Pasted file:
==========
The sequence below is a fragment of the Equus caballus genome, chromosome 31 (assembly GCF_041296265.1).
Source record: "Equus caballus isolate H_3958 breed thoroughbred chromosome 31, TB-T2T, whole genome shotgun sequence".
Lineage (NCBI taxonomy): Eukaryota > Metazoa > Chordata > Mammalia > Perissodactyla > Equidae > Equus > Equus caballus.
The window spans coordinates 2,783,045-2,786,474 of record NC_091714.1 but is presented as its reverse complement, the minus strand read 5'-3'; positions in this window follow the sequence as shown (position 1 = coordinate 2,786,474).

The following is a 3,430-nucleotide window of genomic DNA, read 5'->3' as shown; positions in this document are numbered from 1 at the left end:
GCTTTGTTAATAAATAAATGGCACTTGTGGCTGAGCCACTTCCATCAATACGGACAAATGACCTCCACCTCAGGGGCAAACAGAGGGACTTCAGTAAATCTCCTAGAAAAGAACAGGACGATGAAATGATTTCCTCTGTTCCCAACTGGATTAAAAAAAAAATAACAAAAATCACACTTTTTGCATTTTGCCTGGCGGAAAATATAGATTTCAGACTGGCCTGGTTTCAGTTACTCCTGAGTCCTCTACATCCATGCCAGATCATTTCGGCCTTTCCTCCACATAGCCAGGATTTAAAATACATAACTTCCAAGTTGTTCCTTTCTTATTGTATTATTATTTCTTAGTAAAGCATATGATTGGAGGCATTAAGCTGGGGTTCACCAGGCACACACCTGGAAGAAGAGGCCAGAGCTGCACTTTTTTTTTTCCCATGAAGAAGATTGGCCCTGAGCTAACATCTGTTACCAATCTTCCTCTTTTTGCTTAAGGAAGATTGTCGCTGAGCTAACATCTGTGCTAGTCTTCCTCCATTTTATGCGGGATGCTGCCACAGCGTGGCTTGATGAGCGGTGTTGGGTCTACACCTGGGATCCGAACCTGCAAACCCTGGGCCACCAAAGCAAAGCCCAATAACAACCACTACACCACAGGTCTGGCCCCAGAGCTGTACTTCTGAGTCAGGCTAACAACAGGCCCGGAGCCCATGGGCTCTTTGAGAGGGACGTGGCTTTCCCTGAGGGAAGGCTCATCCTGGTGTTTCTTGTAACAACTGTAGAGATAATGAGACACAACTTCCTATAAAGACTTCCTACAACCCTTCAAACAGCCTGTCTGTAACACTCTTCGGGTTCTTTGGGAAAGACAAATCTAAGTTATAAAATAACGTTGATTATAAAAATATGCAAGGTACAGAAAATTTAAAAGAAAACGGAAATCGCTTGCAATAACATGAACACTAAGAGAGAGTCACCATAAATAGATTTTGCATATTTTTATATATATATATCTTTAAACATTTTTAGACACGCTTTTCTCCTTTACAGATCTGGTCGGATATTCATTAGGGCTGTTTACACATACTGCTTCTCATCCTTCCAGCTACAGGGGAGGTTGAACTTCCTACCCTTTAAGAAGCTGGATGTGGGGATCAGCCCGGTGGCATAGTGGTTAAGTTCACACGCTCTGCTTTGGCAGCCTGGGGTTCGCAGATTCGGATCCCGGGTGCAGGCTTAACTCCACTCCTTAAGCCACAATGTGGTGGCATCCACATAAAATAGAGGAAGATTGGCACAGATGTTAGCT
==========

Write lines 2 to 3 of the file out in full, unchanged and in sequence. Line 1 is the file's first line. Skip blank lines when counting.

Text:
Source record: "Equus caballus isolate H_3958 breed thoroughbred chromosome 31, TB-T2T, whole genome shotgun sequence".
Lineage (NCBI taxonomy): Eukaryota > Metazoa > Chordata > Mammalia > Perissodactyla > Equidae > Equus > Equus caballus.